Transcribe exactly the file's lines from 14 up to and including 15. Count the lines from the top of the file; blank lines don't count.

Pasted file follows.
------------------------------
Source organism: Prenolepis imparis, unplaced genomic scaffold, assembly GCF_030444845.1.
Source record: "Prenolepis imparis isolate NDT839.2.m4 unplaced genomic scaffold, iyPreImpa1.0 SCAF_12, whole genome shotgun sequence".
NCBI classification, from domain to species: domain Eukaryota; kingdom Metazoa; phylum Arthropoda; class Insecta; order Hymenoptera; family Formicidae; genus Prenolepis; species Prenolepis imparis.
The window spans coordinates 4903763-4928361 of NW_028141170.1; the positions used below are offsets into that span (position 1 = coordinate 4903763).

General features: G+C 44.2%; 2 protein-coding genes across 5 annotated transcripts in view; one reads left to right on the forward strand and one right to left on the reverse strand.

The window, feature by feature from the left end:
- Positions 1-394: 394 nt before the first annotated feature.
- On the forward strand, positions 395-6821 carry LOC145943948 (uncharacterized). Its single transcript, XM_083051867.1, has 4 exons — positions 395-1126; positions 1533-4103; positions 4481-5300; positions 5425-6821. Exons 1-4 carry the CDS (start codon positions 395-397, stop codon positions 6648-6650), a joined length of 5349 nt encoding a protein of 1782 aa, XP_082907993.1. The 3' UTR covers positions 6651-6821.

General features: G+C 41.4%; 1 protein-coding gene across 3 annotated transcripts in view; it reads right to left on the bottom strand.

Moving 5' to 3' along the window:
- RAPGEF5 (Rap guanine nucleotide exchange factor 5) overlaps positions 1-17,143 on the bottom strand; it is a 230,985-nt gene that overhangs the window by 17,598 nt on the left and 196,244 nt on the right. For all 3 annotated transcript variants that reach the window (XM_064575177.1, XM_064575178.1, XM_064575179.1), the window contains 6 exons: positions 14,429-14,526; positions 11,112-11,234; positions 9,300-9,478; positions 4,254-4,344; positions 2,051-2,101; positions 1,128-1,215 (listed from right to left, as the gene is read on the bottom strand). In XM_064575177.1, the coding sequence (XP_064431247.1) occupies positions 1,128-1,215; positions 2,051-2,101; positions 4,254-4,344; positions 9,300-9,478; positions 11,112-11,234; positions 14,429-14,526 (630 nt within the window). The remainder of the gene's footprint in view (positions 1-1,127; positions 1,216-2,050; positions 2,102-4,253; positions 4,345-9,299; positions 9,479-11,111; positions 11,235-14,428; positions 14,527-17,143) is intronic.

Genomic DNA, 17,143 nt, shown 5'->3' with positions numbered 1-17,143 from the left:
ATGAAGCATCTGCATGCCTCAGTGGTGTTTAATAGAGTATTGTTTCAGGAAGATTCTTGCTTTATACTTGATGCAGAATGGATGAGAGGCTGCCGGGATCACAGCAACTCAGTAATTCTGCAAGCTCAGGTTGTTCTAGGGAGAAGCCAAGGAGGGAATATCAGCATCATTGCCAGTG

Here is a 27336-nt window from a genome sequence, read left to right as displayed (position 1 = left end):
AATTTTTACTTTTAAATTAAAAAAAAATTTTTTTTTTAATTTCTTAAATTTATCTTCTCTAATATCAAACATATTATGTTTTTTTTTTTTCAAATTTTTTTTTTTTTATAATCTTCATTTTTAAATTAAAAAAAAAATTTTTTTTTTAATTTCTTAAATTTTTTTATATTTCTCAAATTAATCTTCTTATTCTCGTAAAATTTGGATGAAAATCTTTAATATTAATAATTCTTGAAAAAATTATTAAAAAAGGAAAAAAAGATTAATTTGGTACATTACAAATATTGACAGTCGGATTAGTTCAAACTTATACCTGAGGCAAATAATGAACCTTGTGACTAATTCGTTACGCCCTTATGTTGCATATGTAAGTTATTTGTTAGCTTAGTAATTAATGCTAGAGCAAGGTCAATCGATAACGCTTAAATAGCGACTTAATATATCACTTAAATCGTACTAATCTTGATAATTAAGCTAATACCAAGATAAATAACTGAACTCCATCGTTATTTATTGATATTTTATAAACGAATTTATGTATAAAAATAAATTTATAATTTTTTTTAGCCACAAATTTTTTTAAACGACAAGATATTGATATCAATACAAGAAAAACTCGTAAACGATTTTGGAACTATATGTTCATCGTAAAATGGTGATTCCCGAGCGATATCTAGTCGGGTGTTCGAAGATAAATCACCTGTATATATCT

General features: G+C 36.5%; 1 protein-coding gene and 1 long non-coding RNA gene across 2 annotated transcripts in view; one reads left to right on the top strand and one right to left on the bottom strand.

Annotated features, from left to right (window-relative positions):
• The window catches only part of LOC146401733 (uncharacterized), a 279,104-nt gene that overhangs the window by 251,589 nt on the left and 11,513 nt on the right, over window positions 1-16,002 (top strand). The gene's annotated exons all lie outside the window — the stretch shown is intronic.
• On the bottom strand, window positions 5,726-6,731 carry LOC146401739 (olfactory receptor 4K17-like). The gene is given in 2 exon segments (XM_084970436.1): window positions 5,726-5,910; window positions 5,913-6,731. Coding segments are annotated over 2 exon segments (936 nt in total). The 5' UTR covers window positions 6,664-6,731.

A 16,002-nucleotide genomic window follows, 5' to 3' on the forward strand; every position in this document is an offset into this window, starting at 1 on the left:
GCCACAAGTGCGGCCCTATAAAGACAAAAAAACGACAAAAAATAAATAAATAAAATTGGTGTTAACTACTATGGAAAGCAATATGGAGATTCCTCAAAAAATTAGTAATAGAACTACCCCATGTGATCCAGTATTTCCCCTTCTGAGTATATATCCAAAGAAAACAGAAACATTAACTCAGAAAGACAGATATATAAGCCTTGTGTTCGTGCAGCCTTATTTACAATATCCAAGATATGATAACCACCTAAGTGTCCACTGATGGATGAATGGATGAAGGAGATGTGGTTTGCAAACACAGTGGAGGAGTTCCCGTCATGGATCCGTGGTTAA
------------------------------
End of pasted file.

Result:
Here is a 27336-nt window from a genome sequence, read left to right as displayed (position 1 = left end):
AATTTTTACTTTTAAATTAAAAAAAAATTTTTTTTTTAATTTCTTAAATTTATCTTCTCTAATATCAAACATATTATGTTTTTTTTTTTTCAAATTTTTTTTTTTTTATAATCTTCATTTTTAAATTAAAAAAAAAATTTTTTTTTTAATTTCTTAAATTTTTTTATATTTCTCAAATTAATCTTCTTATTCTCGTAAAATTTGGATGAAAATCTTTAATATTAATAATTCTTGAAAAAATTATTAAAAAAGGAAAAAAAGATTAATTTGGTACATTACAAATATTGACAGTCGGATTAGTTCAAACTTATACCTGAGGCAAATAATGAACCTTGTGACTAATTCGTTACGCCCTTATGTTGCATATGTAAGTTATTTGTTAGCTTAGTAATTAATGCTAGAGCAAGGTCAATCGATAACGCTTAAATAGCGACTTAATATATCACTTAAATCGTACTAATCTTGATAATTAAGCTAATACCAAGATAAATAACTGAACTCCATCGTTATTTATTGATATTTTATAAACGAATTTATGTATAAAAATAAATTTATAATTTTTTTTAGCCACAAATTTTTTTAAACGACAAGATATTGATATCAATACAAGAAAAACTCGTAAACGATTTTGGAACTATATGTTCATCGTAAAATGGTGATTCCCGAGCGATATCTAGTCGGGTGTTCGAAGATAAATCACCTGTATATATCT